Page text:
What Is Criminal Law?


Criminal law is an incredibly diverse and challenging field which is constantly evolving. It is primarily concerned with crimes which are punishable by the state, such as theft or murder. Want to know more about the purpose of criminal law or more information about criminal law in Australia? This blog will explore how criminal cases are prosecuted as well as the qualifications you need to become a criminal lawyer.


There are usually two types of criminal law: defence and prosecution. Defence lawyers work to defend those who have been charged with a crime and establish their innocence, while prosecution lawyers work to prosecute those people and establish their guilt.


Criminal law is not always black and white. When a person is suspected of having committed a crime, a criminal case is usually brought against them by the Police, the State, or the Commonwealth. The standard of proof in order to determine guilt is quite stringent, and punishment may consist of a fine, imprisonment, or another penalty or combination of penalties. Criminal proceedings will mostly be undertaken in a courtroom, although there will be much preparation work which occurs outside the courtroom.


In many cases, the first stage of a criminal matter involves the arrest of a person who has been observed or who is under suspicion of having committed a crime. If there is a reasonable prospect of securing a conviction and the public interest requires a prosecution, a person will then be charged with a crime or crimes and proceedings will commence, with the accused appearing in court and being asked to plead guilty or not guilty.


The next stage may involve a committal proceeding whereby a judge will listen to the evidence and decide if the defendant will stand trial in the County/District Court or the Supreme Court. At trial, a judicial officer (and/or a jury) will listen to all the evidence presented, including from witnesses, and determine guilt or innocence. The onus of proof is on the prosecution, who have to prove beyond a reasonable doubt that the defendant is guilty of the crime(s). In Commonwealth trials, the decision of the jury must be unanimous, meaning that each member has to agree as to whether the defendant is guilty or not guilty.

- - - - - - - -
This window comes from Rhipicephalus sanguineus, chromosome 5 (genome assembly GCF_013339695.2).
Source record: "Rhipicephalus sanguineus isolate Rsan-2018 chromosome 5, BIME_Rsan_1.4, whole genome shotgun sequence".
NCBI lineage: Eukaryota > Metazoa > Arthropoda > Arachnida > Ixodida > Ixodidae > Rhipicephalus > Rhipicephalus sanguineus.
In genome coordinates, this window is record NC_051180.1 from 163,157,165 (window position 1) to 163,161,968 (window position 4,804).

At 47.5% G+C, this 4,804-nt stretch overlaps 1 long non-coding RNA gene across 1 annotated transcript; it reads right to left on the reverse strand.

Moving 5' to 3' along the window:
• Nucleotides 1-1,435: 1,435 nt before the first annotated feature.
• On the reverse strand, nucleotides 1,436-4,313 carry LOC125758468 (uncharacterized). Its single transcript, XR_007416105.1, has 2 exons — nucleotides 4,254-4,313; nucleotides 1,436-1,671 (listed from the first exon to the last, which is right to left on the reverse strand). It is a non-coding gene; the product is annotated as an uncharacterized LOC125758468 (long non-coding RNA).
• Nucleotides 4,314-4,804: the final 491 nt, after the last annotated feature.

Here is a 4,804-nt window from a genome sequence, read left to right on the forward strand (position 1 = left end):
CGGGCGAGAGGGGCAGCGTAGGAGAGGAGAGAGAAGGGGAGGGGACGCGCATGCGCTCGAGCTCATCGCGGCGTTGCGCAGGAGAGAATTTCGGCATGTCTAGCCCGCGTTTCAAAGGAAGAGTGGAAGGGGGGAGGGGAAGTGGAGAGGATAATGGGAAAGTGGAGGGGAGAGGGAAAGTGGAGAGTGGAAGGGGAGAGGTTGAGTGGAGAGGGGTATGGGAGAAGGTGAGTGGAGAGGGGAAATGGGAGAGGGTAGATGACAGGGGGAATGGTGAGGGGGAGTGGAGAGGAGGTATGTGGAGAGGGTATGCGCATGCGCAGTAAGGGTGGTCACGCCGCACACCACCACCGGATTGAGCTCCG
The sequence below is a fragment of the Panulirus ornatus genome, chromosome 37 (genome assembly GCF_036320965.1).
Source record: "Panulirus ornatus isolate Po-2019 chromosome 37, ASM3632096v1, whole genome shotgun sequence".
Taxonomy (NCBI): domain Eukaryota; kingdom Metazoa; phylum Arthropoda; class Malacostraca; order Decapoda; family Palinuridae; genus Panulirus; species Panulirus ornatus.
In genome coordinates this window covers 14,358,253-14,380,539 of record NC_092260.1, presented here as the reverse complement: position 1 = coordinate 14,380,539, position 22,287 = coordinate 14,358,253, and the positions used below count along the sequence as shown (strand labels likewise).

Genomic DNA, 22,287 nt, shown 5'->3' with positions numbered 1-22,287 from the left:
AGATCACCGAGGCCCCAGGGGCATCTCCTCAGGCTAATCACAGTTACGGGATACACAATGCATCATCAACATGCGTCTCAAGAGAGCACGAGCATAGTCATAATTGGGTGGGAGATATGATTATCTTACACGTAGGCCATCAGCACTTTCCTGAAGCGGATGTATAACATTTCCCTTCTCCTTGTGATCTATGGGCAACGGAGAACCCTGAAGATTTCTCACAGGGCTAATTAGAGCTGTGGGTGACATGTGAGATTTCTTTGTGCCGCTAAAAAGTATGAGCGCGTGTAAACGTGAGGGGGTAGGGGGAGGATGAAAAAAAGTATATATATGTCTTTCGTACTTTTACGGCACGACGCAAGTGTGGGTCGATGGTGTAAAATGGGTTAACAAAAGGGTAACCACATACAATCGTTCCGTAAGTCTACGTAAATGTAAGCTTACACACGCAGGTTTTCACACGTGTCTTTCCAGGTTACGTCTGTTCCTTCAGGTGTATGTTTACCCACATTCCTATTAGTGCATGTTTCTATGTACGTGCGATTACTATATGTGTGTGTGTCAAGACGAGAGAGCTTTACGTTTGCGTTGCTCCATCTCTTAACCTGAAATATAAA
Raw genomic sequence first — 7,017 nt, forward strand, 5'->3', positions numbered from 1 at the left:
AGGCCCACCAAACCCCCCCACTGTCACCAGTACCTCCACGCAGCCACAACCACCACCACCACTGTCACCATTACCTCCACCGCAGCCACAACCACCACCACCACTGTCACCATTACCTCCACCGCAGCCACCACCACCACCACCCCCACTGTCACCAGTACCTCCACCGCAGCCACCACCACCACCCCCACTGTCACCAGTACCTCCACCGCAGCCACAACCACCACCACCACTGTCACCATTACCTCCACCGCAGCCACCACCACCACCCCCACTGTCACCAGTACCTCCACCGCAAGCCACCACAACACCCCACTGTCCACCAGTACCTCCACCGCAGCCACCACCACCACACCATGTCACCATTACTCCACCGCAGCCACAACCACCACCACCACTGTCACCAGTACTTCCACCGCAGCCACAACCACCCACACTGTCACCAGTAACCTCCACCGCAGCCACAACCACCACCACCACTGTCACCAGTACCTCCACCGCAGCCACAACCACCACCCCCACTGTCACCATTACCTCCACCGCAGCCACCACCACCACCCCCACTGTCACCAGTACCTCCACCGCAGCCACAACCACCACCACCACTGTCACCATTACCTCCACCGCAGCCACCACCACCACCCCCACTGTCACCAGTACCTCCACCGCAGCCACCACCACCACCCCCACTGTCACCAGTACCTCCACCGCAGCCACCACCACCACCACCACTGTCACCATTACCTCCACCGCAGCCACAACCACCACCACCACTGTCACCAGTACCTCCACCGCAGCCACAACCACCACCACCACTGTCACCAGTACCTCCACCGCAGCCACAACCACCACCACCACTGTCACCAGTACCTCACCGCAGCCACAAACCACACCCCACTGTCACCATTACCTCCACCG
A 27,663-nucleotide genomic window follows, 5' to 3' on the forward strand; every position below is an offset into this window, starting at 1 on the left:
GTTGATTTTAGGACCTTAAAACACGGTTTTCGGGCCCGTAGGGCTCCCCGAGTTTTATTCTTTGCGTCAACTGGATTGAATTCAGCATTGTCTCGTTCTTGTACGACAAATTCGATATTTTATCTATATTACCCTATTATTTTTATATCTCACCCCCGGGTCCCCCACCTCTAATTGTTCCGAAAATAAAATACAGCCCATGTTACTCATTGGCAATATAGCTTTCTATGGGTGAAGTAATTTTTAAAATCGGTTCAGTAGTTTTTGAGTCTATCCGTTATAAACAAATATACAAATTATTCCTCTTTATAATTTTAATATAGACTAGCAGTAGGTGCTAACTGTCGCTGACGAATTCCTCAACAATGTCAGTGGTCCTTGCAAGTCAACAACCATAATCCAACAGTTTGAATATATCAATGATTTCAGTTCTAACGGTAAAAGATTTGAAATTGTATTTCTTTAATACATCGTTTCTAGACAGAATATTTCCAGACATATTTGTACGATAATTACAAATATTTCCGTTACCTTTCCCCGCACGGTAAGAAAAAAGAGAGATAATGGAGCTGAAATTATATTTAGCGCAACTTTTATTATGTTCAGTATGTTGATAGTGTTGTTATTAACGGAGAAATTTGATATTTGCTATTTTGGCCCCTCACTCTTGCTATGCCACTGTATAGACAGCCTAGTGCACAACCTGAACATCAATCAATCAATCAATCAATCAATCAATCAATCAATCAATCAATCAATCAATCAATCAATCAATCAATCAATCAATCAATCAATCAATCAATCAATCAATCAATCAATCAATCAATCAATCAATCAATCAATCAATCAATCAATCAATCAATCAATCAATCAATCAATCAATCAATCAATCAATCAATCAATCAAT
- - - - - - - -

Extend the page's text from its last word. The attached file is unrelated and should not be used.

In both a hearing and a trial, the judge will then sentence the defendant if the decision reached is guilty, or the matter will be dismissed if the decision is not guilty. The defendant also has a right after the conviction to have the case reviewed by a higher court if they want to contest the decision or the severity of the imposed sentence.


The path to entering criminal law is the same as for many other specialties: completion of an undergraduate (Bachelor of Law) or postgraduate (Juris Doctor) degree in law; fulfillment of PLT; admission to state Admitting Authority; practising certificate from local regulator; and finally, supervised practice within criminal law firms. In some states and territories, it’s also possible to apply for Specialist Accreditation from the local Law society. 


So, why criminal law? Understandably, criminal law involves a very high level of skill and knowledge within the field of law, as well as excellent language, communication, interpersonal, analytical, and creative-thinking skills, and it is one of the most challenging – but also rewarding – legal areas in which to practise.

Interested in obtaining a criminal law degree? Want more information on criminal law jobs and opportunities? Contact us today!